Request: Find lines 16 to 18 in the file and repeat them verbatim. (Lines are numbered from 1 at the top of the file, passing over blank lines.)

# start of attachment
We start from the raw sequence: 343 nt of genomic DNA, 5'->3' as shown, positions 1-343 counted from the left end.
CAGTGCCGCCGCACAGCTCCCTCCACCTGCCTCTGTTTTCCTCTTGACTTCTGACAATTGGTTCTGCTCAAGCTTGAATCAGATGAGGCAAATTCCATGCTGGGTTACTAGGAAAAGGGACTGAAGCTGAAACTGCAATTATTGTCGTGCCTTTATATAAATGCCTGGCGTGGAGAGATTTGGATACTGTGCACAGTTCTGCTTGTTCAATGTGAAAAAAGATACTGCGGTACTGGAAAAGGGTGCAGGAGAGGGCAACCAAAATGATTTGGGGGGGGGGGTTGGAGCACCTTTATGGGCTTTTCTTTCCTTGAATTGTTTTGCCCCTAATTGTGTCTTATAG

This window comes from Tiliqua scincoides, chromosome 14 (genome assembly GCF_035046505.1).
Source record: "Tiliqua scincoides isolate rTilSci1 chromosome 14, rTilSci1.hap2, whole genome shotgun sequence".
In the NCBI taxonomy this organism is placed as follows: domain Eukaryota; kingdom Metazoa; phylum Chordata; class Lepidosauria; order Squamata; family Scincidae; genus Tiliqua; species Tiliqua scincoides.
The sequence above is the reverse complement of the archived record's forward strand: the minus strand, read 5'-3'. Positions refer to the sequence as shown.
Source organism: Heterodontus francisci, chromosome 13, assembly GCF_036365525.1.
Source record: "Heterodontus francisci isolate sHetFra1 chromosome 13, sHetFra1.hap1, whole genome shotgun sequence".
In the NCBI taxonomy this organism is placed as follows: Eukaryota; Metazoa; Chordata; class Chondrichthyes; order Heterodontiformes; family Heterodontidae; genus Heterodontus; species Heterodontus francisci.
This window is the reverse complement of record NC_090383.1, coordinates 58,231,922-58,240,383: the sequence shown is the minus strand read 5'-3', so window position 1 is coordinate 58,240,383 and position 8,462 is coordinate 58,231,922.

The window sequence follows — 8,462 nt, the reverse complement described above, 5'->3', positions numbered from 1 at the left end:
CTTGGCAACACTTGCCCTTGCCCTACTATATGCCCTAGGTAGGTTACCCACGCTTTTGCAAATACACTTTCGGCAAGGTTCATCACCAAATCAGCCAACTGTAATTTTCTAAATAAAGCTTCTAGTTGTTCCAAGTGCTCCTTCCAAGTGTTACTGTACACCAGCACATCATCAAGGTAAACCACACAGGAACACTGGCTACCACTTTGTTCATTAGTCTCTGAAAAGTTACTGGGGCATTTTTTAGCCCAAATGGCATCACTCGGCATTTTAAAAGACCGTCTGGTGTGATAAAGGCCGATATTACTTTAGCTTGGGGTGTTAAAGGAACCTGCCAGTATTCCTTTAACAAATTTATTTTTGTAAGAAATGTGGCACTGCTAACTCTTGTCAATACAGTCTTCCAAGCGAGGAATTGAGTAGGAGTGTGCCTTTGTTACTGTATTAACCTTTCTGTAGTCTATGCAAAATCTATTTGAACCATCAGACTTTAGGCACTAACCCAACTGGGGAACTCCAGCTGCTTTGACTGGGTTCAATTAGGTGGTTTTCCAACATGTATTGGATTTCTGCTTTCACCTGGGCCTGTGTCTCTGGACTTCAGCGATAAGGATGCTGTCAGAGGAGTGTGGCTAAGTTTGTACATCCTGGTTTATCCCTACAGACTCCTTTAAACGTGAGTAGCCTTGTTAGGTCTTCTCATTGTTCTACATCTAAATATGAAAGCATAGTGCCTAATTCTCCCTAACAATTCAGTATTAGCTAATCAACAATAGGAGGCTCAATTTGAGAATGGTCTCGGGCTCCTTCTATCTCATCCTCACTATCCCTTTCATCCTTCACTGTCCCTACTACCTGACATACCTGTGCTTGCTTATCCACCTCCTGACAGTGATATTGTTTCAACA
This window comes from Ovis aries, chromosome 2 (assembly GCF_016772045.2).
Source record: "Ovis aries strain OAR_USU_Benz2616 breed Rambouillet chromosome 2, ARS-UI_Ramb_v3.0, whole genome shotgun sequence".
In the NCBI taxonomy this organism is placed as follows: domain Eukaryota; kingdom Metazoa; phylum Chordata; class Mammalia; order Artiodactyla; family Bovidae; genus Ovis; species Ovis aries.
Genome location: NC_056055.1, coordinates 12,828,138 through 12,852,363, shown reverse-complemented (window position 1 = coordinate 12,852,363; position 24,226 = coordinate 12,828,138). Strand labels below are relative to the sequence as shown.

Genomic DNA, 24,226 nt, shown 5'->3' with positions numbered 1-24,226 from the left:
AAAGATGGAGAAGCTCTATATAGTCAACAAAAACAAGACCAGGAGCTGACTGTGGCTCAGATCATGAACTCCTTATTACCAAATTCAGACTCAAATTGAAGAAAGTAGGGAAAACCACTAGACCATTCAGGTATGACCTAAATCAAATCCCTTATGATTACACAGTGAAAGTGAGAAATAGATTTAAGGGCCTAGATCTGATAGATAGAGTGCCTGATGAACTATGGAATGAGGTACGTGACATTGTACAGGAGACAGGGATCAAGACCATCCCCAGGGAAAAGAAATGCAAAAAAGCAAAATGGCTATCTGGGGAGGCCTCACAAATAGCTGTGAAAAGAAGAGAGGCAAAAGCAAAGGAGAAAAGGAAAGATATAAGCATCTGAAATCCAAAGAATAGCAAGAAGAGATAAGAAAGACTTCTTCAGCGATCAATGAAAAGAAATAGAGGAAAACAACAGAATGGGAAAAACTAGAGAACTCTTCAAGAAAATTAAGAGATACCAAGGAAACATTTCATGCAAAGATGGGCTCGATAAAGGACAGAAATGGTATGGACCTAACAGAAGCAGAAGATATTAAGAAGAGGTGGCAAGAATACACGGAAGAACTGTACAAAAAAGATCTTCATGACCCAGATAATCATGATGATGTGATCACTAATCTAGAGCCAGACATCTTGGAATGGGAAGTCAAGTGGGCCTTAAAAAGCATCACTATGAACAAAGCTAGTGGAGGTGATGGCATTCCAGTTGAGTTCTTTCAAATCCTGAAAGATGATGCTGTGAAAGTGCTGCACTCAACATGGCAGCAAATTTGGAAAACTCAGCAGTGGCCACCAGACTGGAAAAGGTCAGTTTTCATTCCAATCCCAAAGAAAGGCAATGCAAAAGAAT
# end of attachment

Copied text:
Genome location: NC_056055.1, coordinates 12,828,138 through 12,852,363, shown reverse-complemented (window position 1 = coordinate 12,852,363; position 24,226 = coordinate 12,828,138). Strand labels below are relative to the sequence as shown.

Genomic DNA, 24,226 nt, shown 5'->3' with positions numbered 1-24,226 from the left:
AAAGATGGAGAAGCTCTATATAGTCAACAAAAACAAGACCAGGAGCTGACTGTGGCTCAGATCATGAACTCCTTATTACCAAATTCAGACTCAAATTGAAGAAAGTAGGGAAAACCACTAGACCATTCAGGTATGACCTAAATCAAATCCCTTATGATTACACAGTGAAAGTGAGAAATAGATTTAAGGGCCTAGATCTGATAGATAGAGTGCCTGATGAACTATGGAATGAGGTACGTGACATTGTACAGGAGACAGGGATCAAGACCATCCCCAGGGAAAAGAAATGCAAAAAAGCAAAATGGCTATCTGGGGAGGCCTCACAAATAGCTGTGAAAAGAAGAGAGGCAAAAGCAAAGGAGAAAAGGAAAGATATAAGCATCTGAAATCCAAAGAATAGCAAGAAGAGATAAGAAAGACTTCTTCAGCGATCAATGAAAAGAAATAGAGGAAAACAACAGAATGGGAAAAACTAGAGAACTCTTCAAGAAAATTAAGAGATACCAAGGAAACATTTCATGCAAAGATGGGCTCGATAAAGGACAGAAATGGTATGGACCTAACAGAAGCAGAAGATATTAAGAAGAGGTGGCAAGAATACACGGAAGAACTGTACAAAAAAGATCTTCATGACCCAGATAATCATGATGATGTGATCACTAATCTAGAGCCAGACATCTTGGAATGGGAAGTCAAGTGGGCCTTAAAAAGCATCACTATGAACAAAGCTAGTGGAGGTGATGGCATTCCAGTTGAGTTCTTTCAAATCCTGAAAGATGATGCTGTGAAAGTGCTGCACTCAACATGGCAGCAAATTTGGAAAACTCAGCAGTGGCCACCAGACTGGAAAAGGTCAGTTTTCATTCCAATCCCAAAGAAAGGCAATGCAAAAGAAT